Green Roof Birdhouse DIY With Crocus Moss And Sedum Medium

Green Roof Birdhouse Tutorial

Green roofs are all the rage right now but why should we humans have all the fun?  In this Weekend Project you will learn how to make a removable, plantable roof addition to a standard cedar birdhouse.  Adorable.

My husband is a hobbyist woodworker.  Lucky me, right?  And since we were talking about setting up some nesting boxes for our chickadees, he found some plans online, bought some wood, and then a few hours later we had this beautiful little birdhouse.

Gorgeous and perfectly made, with vent holes for the bird family’s air circulation, and the rough wood facing in so the fledglings can crawl up to the perfectly-sized hole for their first venture out into the world.  Oh, and it has a hinged roof so that you can peek in on them <ahem> clean the birdhouse at the end of the season.

Me: “Great birdhouse, Honey. Let’s make a green roof for the birdies.”

Husband:  “Um, ok, well….but if we put a green roof on it we won’t be able to lift it up to look clean inside.”

Me: “There has to be a way.  We can figure it out, right?”

Husband: “Um, yeah…”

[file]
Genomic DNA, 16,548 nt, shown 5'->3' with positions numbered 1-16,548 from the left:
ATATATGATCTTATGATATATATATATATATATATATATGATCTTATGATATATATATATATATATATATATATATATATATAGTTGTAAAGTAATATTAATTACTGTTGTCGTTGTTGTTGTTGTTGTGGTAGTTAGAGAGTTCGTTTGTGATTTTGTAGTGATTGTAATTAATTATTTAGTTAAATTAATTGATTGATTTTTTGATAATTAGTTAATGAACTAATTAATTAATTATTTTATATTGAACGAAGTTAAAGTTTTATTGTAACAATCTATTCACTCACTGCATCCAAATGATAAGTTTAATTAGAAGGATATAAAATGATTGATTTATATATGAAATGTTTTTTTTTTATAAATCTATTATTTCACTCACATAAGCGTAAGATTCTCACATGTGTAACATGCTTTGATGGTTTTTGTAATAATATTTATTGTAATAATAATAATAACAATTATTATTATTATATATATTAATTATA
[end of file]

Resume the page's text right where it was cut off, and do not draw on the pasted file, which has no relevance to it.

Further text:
If you speak husband like I do then you know that basically means, “I don’t know what you’re up to, Crazy Woman, but I’m not touching that birdhouse”.  So I waited for him to go to work and I got busy building this fabulous removable plant tray that acts as a green roof.  Want to make one too?  Here’s how:  (If you don’t see the tutorial, please click ‘continue reading’.)

 

Materials:

  • Chickadee and nuthatch nesting box (made from these project plans, thank you 50 birds.com)
  • Hand saw
  • 2 ½” x ½” cedar board
  • 1 ½” x ½” cedar board
  • Drill / screwdriver & wood screws
  • Plastic container, scissors
  • Drought-tolerant, shallow-rooted plants like Sedum album.

Directions:

1. Measure out the ledge which will sit at the front of the roof and hold the plant tray.  Cut the 2 ½” cedar board to the exact dimensions of the front of the roof.  Affix the ledge onto the roof edge with wood screws as shown.

2. Cut a plastic container to the height of your wood boards, in this case it is 1½”.

3. Measure and cut the smaller cedar board so that they fit in between the roof ledge and the back of the feeder.  Affix the two cut boards to the plastic container with shorter wood screws.

4. Drill a few drainage holes in the front corners of the plant tray.  This will ensure the water will drain off the roof corners and keep birdies dry.

5. Add some container potting mix to the plant tray and fill with plants that work with the conditions the house will be set in.   The bird house shouldn’t be somewhere too sunny or too high traffic which is why we placed it under the shade of a lilac.  You won’t want to disturb the little bird family by watering so choose drought-tolerant plants that have shallow roots. This Sedum albumis very winter hardy, has a solid net of shallow roots, and those rubbery little leaves hold onto lots of water so it will naturalize there nicely.  It will also start to grow long tendrils in the summer that will hang down the sides, get a mess of yellow (or white) flowers in the summer, and turn reddish in the fall and winter.